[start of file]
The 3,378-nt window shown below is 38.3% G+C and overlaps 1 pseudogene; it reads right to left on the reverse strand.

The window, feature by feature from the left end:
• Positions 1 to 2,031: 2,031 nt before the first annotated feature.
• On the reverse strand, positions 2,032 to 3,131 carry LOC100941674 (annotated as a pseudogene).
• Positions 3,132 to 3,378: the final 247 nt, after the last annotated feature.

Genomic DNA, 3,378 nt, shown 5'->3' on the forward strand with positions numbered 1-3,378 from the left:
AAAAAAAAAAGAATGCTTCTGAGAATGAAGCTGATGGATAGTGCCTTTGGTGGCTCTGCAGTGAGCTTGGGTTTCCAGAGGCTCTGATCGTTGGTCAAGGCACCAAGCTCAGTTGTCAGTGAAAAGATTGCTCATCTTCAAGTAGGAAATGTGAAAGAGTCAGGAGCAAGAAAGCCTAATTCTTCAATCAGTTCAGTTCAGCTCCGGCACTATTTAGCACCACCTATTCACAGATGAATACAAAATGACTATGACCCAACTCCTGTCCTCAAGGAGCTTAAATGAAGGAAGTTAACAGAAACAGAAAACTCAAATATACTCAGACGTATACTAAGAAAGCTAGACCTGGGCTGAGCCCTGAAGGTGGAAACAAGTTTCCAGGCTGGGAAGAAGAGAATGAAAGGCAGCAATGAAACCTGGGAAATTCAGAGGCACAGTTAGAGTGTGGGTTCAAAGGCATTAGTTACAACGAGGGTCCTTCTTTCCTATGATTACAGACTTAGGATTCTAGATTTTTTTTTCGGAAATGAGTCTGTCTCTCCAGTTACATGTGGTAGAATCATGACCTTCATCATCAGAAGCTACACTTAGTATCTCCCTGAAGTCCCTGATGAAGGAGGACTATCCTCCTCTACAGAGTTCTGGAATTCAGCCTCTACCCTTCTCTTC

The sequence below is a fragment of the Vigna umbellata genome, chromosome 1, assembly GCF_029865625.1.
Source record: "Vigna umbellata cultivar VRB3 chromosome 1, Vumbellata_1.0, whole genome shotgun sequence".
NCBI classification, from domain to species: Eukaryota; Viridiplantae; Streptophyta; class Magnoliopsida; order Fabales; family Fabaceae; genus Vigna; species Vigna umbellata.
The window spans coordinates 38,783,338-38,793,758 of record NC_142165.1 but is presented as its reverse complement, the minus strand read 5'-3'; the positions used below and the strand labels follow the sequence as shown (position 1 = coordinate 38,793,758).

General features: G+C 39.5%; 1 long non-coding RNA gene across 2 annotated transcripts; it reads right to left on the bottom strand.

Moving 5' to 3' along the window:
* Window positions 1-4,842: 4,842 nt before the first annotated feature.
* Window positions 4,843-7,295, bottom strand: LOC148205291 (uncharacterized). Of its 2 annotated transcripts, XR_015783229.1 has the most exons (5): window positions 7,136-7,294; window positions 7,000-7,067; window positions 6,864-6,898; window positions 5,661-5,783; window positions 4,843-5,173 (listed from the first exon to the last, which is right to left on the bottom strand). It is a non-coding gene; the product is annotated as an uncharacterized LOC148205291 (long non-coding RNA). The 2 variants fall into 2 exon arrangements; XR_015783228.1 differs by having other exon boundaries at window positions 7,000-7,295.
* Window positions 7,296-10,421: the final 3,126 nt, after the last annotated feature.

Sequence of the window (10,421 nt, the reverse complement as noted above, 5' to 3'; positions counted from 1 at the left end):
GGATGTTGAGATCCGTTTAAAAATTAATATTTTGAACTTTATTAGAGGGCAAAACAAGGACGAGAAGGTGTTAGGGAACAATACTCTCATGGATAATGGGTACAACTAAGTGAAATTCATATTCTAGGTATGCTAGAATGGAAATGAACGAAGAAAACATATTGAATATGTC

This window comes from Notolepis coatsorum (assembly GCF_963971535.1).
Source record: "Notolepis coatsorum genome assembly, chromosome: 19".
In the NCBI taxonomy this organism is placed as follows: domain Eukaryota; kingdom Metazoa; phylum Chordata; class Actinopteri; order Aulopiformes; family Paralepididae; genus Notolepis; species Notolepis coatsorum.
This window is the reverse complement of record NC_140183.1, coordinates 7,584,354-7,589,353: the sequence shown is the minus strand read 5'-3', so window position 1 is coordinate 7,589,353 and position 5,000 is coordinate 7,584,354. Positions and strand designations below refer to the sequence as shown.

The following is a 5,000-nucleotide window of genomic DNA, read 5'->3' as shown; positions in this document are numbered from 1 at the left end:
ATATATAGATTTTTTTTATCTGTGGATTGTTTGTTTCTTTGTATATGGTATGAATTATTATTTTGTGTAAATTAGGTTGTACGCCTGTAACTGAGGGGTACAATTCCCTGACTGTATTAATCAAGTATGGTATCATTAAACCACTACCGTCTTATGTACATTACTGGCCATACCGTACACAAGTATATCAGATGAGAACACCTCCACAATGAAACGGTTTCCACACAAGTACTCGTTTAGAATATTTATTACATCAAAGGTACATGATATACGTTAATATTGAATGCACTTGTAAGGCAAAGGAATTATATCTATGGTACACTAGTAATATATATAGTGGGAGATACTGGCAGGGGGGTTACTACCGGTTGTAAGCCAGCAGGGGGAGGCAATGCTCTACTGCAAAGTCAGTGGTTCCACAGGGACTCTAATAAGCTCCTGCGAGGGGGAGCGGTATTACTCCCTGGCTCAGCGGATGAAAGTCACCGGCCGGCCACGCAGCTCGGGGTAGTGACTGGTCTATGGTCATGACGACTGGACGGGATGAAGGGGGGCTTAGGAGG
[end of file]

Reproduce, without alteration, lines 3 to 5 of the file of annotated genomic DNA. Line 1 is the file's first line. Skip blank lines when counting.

• Positions 1 to 2,031: 2,031 nt before the first annotated feature.
• On the reverse strand, positions 2,032 to 3,131 carry LOC100941674 (annotated as a pseudogene).
• Positions 3,132 to 3,378: the final 247 nt, after the last annotated feature.